Two essays on Inua Ellams’ work bringing magical realism to the stage through the voice of the outsider are highlighted in Section G, while Benedict Binebai, (who was interviewed and provided a personal essay in Section E) is considered in three distinct essays in Section H beginning with a discussion of Karina’s Cross and feminist aesthetics in Nigerian monodrama.  

Chidi O. Nwankwo’s Chapter 38, Idiomaticity of Feminist Aesthetics in Binebai’s Karina’s Cross locates this piece as the first monodrama in Nigeria to incorporate feminine consciousness and empowerment.  Section I concludes this epic study with two essays by Kenneth Efakponana  and Emeka Aniago placing feminist theory at the forefront of their examinations of  Akpos Adesi’s “Whose Daughter Am I?” a one woman play originally staged by The Department of Theatre Arts at Niger Delta University in 2015.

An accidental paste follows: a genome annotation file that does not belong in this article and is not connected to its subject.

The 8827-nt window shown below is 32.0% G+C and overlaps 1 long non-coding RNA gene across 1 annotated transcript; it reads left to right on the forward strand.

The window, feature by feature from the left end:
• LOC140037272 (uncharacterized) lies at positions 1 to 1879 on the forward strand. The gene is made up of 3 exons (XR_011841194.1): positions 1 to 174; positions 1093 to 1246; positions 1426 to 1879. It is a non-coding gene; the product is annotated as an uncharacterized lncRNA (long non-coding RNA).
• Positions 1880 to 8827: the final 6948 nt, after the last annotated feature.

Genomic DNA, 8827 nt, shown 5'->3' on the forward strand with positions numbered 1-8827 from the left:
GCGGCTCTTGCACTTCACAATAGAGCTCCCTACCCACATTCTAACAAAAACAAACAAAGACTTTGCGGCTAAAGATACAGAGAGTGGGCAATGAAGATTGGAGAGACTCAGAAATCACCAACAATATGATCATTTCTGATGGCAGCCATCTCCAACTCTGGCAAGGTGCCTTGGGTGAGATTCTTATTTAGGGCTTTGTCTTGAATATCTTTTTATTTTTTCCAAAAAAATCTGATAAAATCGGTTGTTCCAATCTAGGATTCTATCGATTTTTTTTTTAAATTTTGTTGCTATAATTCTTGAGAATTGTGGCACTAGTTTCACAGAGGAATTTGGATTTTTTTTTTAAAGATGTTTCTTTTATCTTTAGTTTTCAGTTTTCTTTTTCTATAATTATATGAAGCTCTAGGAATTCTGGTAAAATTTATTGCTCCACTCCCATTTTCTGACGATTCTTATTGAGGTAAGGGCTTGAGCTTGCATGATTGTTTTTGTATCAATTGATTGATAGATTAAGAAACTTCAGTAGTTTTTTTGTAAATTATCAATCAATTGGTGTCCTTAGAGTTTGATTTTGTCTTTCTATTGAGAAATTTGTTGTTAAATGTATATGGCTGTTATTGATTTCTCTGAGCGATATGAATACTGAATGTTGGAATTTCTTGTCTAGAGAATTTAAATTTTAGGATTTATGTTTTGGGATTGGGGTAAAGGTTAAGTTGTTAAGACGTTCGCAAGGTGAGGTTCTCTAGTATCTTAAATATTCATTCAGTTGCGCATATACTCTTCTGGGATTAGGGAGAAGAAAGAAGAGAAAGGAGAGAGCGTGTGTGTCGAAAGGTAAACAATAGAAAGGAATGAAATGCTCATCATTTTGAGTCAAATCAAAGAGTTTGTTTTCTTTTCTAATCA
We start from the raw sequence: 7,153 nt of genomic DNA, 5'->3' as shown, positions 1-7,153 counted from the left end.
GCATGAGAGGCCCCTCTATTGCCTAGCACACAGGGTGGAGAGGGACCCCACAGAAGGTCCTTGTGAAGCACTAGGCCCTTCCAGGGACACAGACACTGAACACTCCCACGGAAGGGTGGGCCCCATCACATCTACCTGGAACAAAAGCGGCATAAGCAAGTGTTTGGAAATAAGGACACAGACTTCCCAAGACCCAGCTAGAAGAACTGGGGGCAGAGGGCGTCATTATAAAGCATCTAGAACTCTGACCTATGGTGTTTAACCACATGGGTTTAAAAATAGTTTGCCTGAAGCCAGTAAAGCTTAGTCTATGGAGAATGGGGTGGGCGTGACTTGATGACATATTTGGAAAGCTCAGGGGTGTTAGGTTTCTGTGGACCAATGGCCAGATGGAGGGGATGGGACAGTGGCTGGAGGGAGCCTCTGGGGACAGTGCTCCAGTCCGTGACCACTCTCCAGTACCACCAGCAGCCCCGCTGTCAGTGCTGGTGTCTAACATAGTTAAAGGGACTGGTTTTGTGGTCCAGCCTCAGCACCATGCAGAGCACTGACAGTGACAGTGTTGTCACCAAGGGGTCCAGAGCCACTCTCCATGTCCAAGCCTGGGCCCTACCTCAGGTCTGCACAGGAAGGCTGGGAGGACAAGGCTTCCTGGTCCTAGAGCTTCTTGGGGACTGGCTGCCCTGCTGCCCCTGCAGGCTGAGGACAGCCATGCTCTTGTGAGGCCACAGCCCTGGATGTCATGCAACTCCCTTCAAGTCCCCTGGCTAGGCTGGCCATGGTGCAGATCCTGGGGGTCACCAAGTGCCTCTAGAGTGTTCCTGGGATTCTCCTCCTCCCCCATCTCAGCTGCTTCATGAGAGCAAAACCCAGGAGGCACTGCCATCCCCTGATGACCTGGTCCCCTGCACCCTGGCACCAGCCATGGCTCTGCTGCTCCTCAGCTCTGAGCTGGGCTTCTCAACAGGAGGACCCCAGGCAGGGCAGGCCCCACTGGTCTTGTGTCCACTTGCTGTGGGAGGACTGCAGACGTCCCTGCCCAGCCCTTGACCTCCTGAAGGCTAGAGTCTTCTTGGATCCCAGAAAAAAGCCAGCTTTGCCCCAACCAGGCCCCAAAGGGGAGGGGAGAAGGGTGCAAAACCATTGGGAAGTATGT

Eni considers how identity is presented in Adesi’s work (who defines the identity of the female gender-controls the identity of the female gender) as a major theme at the core of this one woman monodrama. Aniago goes on to consider the layers of victimhood in Adesi’s main character, Tarilayefa, who believes her descent into prostitution is the result of misery, poverty, and inequalities-blaming society as her oppressor.   

The book concludes with short bios of all 36 scholars and theatre practitioners who contributed essays and conducted interviews. At 614 pages, this project is a monumental undertaking that began in 2015. Documenting in one volume the first practitioners in post-colonial Nigeria to create solo performance as a viable stage practice, makes this work, edited by Mbajiorgu and Akpuda, the foundation of all future studies in solo performing art in Nigeria.

Since none of the monodramas were included in this book, a second volume that provides the major works in one anthology is recommended. This edition should not be confined to Nigeria. 50 Years of Solo Performing Art in Nigerian Theatre 1966-2016 widens the discussion of this innovative art practice to Solo Performance Artists, scholars, and students of African Drama throughout the globe.

Reviewer: Carolyn Nur Wistrand, Assistant Professor of English and Drama Dillard University, New Orleans, Louisiana, USA

Mbajiorgu, Greg and Akpuda, Amanze. 50 years of solo performing art in Nigerian Theatre 1966-2016. Ibadan, Oyo State, Nigeria: Kraft Books Limited, 2018. ISBN: 978-978-918-514-6.